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Court of Appeal, Second District, Division 3, California.

Eugene O. PHILLIPS, Plaintiff and Appellant, v. GEMINI MOVING SPECIALISTS, etc., et al., Defendants and Respondents.

No. B110040.

Decided: March 31, 1998

 William D. Evans for Plaintiff and Appellant. Feinberg, Gottlieb & Waller and Mark S. Gottlieb, Encino, for Defendants and Respondents.

In this suit for wrongful termination and wrongful infliction of emotional distress, plaintiff Eugene Phillips (“plaintiff”) appeals from a judgment of dismissal entered in favor of the defendants Gemini Moving Specialists (“Gemini”) and Mark Luni (“Luni”) after the trial court sustained, without leave to amend, their general demurrers to all causes of action in plaintiff's complaint.   A judgment of dismissal was thereafter filed.

Because we conclude that plaintiff has alleged valid causes of action against his employer for wrongful discharge, and related emotional distress claims, arising from the termination of plaintiff's employment in violation of fundamental public policy, we hold that the trial court erred in dismissing his complaint as to the defendant Gemini.   However, no cause of action for wrongful termination can be stated against the individual defendant Luni and therefore, as to that defendant, the dismissal was proper.   Therefore, as to the  defendant Gemini, we will reverse the judgment;  as to the defendant Luni, we will affirm.


1. The Charging Allegations in the Complaint 1

According to the complaint, defendant Gemini is engaged in the moving and storage business and has its offices in North Hollywood.   Defendant Luni is Gemini's paymaster.   Plaintiff began working for Gemini in April 1994 in a “casual employee” position.   Plaintiff worked as a packer, working from two to five days a week, with summer being an especially busy time of year for that employment.   On October 27, 1995, Gemini assigned to plaintiff the job of driving a moving van from North Hollywood to Manhattan Beach.   Because of “a misdirection or misunderstanding in directions given by a service station attendant, the wrong gasoline was put into the van.”   When plaintiff attempted to operate the van, the engine failed to start.   Plaintiff notified Gemini of the problem and Gemini had the van towed back to its offices, where the offending gasoline was drained from the van's gas tank.   The van was then put back into service.

The cost of towing the van was $70.   Gemini asked plaintiff to pay one-half of that sum, and plaintiff agreed, but stated he did not want the $35 taken out of his very next paycheck (due October 31, 1995) because his rent was coming due at that same time.   Nevertheless, Gemini deducted $93.75 from plaintiff's October 31, 1995 paycheck.   Thereafter, Gemini refunded $58.75 to plaintiff in the payroll period ending November 15, 1995.   Plaintiff never gave written authorization to have any amount of money deducted from his paycheck for the purpose of compensating Gemini for its costs associated with the van problem.

After November 3, 1995, Gemini refused to give plaintiff any more work assignments as a casual mover and packer, even though Gemini continued to employ people in such positions and even though plaintiff was ready, willing, able, and qualified to work in those positions.   On December 21, 1995, plaintiff asked Gemini whether it intended to give him casual work in  the future, and why it had stopped giving him such work even though the work was available.   Plaintiff also asked Gemini why it made the October 31, 1995 payroll deduction when plaintiff had requested that it not be made.   On January 3, 1996, Gemini and Luni informed plaintiff that they were terminating plaintiff's employment.   They admitted the payroll deduction had been carried out without plaintiff's written consent.   Luni's actions were authorized or ratified by Gemini.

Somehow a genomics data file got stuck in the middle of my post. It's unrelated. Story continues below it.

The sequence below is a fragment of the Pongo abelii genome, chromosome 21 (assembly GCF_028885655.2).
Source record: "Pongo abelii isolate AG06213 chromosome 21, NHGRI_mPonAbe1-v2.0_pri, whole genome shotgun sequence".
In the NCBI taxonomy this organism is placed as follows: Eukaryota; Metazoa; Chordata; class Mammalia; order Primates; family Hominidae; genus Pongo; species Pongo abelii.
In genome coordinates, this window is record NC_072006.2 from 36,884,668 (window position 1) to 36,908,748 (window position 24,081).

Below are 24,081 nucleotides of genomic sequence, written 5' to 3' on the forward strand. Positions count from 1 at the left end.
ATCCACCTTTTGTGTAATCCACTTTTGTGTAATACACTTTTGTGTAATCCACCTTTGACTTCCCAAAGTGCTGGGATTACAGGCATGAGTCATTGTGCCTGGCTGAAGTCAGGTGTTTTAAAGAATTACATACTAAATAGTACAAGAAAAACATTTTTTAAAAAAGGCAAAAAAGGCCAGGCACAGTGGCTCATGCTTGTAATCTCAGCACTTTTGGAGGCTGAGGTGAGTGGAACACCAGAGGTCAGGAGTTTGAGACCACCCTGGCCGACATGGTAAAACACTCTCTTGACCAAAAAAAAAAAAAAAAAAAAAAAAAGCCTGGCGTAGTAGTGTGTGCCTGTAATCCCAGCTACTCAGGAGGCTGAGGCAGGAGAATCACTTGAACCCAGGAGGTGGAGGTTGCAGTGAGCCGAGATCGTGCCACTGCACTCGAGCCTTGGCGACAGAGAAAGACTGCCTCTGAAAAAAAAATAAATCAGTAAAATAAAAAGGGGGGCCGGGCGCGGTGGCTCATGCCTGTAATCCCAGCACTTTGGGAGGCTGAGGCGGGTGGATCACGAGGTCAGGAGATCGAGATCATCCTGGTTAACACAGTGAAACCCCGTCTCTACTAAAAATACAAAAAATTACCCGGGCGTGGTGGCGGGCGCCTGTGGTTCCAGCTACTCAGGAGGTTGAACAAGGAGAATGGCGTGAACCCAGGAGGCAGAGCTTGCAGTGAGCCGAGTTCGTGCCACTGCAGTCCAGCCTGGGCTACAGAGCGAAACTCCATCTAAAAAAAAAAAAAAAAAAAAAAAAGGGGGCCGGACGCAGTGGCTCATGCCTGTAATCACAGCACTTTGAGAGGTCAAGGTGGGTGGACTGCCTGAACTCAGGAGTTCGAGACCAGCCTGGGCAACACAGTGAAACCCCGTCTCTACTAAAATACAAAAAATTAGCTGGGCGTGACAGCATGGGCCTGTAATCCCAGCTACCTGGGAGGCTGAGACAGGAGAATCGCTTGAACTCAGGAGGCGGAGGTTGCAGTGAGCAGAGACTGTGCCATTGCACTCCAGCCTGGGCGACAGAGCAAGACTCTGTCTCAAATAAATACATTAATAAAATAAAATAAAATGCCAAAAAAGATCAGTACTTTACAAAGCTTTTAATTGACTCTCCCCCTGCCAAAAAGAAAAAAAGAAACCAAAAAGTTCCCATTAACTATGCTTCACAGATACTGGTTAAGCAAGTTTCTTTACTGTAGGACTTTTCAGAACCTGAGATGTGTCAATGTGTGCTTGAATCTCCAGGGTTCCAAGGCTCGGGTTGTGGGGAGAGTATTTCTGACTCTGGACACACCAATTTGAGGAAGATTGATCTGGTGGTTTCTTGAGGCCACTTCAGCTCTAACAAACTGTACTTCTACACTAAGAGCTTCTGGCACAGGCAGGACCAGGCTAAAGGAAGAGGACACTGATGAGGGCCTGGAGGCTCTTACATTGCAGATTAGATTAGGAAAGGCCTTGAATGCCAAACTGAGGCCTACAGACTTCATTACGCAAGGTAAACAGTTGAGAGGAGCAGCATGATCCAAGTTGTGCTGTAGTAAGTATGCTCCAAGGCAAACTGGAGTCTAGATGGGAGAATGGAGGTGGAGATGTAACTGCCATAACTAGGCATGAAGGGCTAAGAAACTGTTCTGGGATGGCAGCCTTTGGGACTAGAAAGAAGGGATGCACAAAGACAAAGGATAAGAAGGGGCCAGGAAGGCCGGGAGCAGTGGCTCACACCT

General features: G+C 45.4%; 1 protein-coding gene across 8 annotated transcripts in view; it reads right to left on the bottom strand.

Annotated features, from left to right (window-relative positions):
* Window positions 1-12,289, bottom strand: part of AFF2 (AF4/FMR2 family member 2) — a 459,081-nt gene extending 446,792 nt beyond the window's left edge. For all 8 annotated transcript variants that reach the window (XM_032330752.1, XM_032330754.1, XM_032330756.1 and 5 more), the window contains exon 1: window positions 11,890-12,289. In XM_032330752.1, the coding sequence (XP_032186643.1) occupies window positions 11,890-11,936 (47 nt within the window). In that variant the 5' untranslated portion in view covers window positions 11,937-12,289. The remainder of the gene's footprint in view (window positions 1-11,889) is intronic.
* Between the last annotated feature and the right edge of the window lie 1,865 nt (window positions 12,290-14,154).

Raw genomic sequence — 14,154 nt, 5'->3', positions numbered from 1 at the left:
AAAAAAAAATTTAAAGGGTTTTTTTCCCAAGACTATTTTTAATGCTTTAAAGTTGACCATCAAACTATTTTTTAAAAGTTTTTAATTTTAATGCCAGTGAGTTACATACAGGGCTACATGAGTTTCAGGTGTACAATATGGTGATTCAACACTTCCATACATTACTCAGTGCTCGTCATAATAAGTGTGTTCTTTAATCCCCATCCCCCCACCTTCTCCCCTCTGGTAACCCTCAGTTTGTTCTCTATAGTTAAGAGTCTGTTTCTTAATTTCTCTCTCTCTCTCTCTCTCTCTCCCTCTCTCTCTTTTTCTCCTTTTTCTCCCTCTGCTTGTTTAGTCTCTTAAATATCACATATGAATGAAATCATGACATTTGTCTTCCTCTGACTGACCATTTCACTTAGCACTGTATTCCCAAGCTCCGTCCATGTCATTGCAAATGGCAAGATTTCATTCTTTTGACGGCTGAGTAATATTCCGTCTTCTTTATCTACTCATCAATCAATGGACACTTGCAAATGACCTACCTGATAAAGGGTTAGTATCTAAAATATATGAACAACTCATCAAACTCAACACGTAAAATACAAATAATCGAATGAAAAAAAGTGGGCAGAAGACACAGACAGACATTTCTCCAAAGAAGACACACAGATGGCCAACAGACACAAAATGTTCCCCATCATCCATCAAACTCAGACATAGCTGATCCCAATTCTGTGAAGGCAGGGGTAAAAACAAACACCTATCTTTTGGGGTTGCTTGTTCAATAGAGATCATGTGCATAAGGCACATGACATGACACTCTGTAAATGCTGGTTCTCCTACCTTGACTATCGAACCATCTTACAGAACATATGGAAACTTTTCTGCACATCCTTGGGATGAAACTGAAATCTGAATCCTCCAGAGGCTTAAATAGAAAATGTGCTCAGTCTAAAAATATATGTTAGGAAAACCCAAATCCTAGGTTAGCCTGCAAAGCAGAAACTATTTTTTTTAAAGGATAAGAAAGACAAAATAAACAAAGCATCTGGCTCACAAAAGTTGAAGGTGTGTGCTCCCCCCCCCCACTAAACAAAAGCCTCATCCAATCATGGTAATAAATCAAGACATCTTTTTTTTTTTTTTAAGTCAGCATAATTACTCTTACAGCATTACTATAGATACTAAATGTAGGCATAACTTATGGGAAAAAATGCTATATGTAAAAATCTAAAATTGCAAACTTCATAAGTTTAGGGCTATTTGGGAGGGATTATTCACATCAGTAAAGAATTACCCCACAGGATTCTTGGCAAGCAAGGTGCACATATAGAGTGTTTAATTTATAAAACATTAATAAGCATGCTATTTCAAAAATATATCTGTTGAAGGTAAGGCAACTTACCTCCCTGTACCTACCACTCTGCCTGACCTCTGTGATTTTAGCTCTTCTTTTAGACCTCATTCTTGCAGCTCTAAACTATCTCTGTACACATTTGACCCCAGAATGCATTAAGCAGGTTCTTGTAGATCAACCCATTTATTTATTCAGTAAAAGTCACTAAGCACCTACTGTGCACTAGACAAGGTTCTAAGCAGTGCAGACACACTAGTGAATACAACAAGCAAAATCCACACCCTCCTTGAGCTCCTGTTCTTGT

The complaint alleges the act of deducting money from plaintiff's paycheck is prohibited by provisions of the Labor Code and constitutes an illegal setoff of debts under Code of Civil Procedure section 487.020, subdivision (c).   Moreover, it is alleged, plaintiff was discharged from his employment because he questioned defendants about their right to make the payroll deduction and because plaintiff objected to the manner in which the deduction was made.   The discharge was retaliatory in nature in that it occurred because plaintiff sought to protect his statutory rights to employment compensation.   Finally, the complaint alleges that the defendants' acts (1) involve a matter of public policy which favors prompt payment of employment compensation for the economic benefit of the worker and his or her family, (2) were intentional and malicious and done for the purpose of causing plaintiff humiliation, anguish and emotional distress, all of which did occur, and (3) were performed with wanton and reckless disregard of their consequences to plaintiff.

2. Plaintiff's Causes of Action and Defendants' Demurrers

The causes of action set forth in the complaint are (1) wrongful termination-breach of public policy, (2) intentional infliction of emotional distress, and (3) negligent infliction of emotional distress.   Defendants demurred generally and specially (for uncertainty) to all causes of action.   They assert that (1) no cause of action can be stated against Luni for wrongful discharge or infliction of emotional distress since he is not individually liable for injuries resulting from acts he undertakes on behalf of his employer, Gemini, (2) the cause of action for wrongful discharge in violation of public policy is barred by the “at-will” doctrine of employment because that cause of action does not allege facts which constitute a claim for wrongful termination in violation of public policy, and (3) the causes of action for wrongful infliction of emotional distress are barred by the “exclusivity” rule of the California's Workers' Compensation Act (Lab.Code, § 3200 et seq.)